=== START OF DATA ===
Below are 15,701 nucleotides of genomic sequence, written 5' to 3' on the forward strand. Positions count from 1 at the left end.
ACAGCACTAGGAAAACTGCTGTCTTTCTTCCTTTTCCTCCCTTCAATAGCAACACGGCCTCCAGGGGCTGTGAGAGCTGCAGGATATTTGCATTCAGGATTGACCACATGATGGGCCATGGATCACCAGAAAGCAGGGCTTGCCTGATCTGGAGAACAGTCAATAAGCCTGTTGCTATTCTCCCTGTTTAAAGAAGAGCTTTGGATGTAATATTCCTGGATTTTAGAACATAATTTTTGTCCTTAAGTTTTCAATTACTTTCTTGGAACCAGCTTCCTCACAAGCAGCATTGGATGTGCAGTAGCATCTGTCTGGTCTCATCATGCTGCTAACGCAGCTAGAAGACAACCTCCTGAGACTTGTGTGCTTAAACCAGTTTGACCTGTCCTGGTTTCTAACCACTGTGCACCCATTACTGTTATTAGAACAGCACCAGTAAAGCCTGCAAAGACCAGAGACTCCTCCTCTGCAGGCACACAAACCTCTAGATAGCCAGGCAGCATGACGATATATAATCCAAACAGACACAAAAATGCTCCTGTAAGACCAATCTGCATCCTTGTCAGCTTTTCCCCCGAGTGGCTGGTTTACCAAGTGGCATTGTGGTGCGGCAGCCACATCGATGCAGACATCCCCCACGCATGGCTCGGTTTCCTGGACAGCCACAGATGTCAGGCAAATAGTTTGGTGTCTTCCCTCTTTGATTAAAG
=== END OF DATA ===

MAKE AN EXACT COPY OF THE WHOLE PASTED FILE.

Below are 15,701 nucleotides of genomic sequence, written 5' to 3' on the forward strand. Positions count from 1 at the left end.
ACAGCACTAGGAAAACTGCTGTCTTTCTTCCTTTTCCTCCCTTCAATAGCAACACGGCCTCCAGGGGCTGTGAGAGCTGCAGGATATTTGCATTCAGGATTGACCACATGATGGGCCATGGATCACCAGAAAGCAGGGCTTGCCTGATCTGGAGAACAGTCAATAAGCCTGTTGCTATTCTCCCTGTTTAAAGAAGAGCTTTGGATGTAATATTCCTGGATTTTAGAACATAATTTTTGTCCTTAAGTTTTCAATTACTTTCTTGGAACCAGCTTCCTCACAAGCAGCATTGGATGTGCAGTAGCATCTGTCTGGTCTCATCATGCTGCTAACGCAGCTAGAAGACAACCTCCTGAGACTTGTGTGCTTAAACCAGTTTGACCTGTCCTGGTTTCTAACCACTGTGCACCCATTACTGTTATTAGAACAGCACCAGTAAAGCCTGCAAAGACCAGAGACTCCTCCTCTGCAGGCACACAAACCTCTAGATAGCCAGGCAGCATGACGATATATAATCCAAACAGACACAAAAATGCTCCTGTAAGACCAATCTGCATCCTTGTCAGCTTTTCCCCCGAGTGGCTGGTTTACCAAGTGGCATTGTGGTGCGGCAGCCACATCGATGCAGACATCCCCCACGCATGGCTCGGTTTCCTGGACAGCCACAGATGTCAGGCAAATAGTTTGGTGTCTTCCCTCTTTGATTAAAG